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"Already he had counted sixteen soldiers, ten beige-clad paratroopers sleeping under a big umbrella tree where there was some shade. On the taxi ride away from Brazzaville, along the dusty road where the plateau broke down to brown grassless hills, he had see maybe six soldiers marching wearily, looking sad-eyed and stoned on bungi, crazy from the canopy of unrelieved sun. Mostly he felt amazed and a little lucky to be in Africa, but just then he felt afraid, as
if a little bubble of balance in the middle of his head had suddenly been tilted to one side, and the soldiers knew it."
Set in Zaire and the Republic of Congo, The World Beat evokes modern Africa with a realism that few writers achieve. At loose ends, series hero Roberts takes an assignment from Lloyds of London to deliver ransom for Elyse Revelle, a Belgian mining company doctor who has been kidnapped, presumably be separatists or terrorists. Together with a Zairian employee of the company, Roberts undertakes an arduous river journey to make contact with the kidnappers at the doctor’s clinic in the jungle. This journey, with its sights, sounds, and smells of Africa, is both metaphor and actuality. Roberts falls seriously ill and the trip becomes a struggle to head off forces that are opposed to the mission, to find and pay off the kidnappers, and to elude death from disease or assassination.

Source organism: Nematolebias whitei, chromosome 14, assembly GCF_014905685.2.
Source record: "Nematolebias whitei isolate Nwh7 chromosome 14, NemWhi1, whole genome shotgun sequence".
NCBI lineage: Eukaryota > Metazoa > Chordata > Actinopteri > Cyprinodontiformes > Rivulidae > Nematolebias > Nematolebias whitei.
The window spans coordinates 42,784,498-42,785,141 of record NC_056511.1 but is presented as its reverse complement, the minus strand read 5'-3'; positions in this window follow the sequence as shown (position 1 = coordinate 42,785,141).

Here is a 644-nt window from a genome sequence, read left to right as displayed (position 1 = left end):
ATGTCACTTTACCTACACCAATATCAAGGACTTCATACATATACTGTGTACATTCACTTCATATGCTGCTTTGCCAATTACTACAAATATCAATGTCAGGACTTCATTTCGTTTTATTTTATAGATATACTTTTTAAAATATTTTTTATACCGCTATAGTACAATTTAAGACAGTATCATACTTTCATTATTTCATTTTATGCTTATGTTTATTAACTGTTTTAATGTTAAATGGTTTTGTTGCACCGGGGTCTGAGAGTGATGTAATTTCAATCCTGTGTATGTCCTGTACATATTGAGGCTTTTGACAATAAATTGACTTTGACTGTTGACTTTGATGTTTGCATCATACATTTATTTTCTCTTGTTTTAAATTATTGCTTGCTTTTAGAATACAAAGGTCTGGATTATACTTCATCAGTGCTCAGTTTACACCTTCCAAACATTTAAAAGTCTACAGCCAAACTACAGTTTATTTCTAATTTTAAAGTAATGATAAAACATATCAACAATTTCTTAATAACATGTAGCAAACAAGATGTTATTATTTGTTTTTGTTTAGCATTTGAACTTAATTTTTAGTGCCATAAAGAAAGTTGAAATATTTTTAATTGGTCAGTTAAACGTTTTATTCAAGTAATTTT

Like the novels of Graham Greene, The World Beat combines gripping action themes of political commitment, moral responsibility and human violence.